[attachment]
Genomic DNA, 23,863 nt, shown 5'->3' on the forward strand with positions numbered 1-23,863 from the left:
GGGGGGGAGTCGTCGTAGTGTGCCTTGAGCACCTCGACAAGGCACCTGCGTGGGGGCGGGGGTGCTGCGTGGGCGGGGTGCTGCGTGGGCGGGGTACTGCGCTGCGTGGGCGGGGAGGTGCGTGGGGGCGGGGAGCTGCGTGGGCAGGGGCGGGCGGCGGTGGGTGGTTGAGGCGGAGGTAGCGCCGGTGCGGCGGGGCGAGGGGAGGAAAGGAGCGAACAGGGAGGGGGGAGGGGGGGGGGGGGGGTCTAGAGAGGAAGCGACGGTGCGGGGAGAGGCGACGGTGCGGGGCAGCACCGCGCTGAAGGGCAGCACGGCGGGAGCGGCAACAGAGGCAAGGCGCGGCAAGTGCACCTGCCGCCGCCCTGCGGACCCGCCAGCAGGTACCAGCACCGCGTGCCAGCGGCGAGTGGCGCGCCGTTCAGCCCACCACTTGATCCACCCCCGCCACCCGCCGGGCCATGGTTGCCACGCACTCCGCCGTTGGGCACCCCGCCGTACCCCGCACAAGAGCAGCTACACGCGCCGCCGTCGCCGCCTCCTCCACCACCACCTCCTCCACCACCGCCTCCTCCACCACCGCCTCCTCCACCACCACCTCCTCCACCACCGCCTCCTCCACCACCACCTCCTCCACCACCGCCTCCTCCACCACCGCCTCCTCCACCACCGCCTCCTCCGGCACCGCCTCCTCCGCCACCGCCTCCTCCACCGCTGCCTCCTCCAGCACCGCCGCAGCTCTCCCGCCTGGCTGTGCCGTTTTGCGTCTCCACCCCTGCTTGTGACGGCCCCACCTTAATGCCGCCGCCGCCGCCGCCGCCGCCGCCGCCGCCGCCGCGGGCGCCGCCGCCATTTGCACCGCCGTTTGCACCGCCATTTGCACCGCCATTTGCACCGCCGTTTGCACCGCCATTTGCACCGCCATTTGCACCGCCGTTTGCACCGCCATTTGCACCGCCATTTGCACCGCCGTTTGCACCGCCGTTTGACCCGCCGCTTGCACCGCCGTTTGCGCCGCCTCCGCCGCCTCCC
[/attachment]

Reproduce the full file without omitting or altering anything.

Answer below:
Genomic DNA, 23,863 nt, shown 5'->3' on the forward strand with positions numbered 1-23,863 from the left:
GGGGGGGAGTCGTCGTAGTGTGCCTTGAGCACCTCGACAAGGCACCTGCGTGGGGGCGGGGGTGCTGCGTGGGCGGGGTGCTGCGTGGGCGGGGTACTGCGCTGCGTGGGCGGGGAGGTGCGTGGGGGCGGGGAGCTGCGTGGGCAGGGGCGGGCGGCGGTGGGTGGTTGAGGCGGAGGTAGCGCCGGTGCGGCGGGGCGAGGGGAGGAAAGGAGCGAACAGGGAGGGGGGAGGGGGGGGGGGGGGGTCTAGAGAGGAAGCGACGGTGCGGGGAGAGGCGACGGTGCGGGGCAGCACCGCGCTGAAGGGCAGCACGGCGGGAGCGGCAACAGAGGCAAGGCGCGGCAAGTGCACCTGCCGCCGCCCTGCGGACCCGCCAGCAGGTACCAGCACCGCGTGCCAGCGGCGAGTGGCGCGCCGTTCAGCCCACCACTTGATCCACCCCCGCCACCCGCCGGGCCATGGTTGCCACGCACTCCGCCGTTGGGCACCCCGCCGTACCCCGCACAAGAGCAGCTACACGCGCCGCCGTCGCCGCCTCCTCCACCACCACCTCCTCCACCACCGCCTCCTCCACCACCGCCTCCTCCACCACCACCTCCTCCACCACCGCCTCCTCCACCACCACCTCCTCCACCACCGCCTCCTCCACCACCGCCTCCTCCACCACCGCCTCCTCCGGCACCGCCTCCTCCGCCACCGCCTCCTCCACCGCTGCCTCCTCCAGCACCGCCGCAGCTCTCCCGCCTGGCTGTGCCGTTTTGCGTCTCCACCCCTGCTTGTGACGGCCCCACCTTAATGCCGCCGCCGCCGCCGCCGCCGCCGCCGCCGCCGCCGCGGGCGCCGCCGCCATTTGCACCGCCGTTTGCACCGCCATTTGCACCGCCATTTGCACCGCCGTTTGCACCGCCATTTGCACCGCCATTTGCACCGCCGTTTGCACCGCCATTTGCACCGCCATTTGCACCGCCGTTTGCACCGCCGTTTGACCCGCCGCTTGCACCGCCGTTTGCGCCGCCTCCGCCGCCTCCC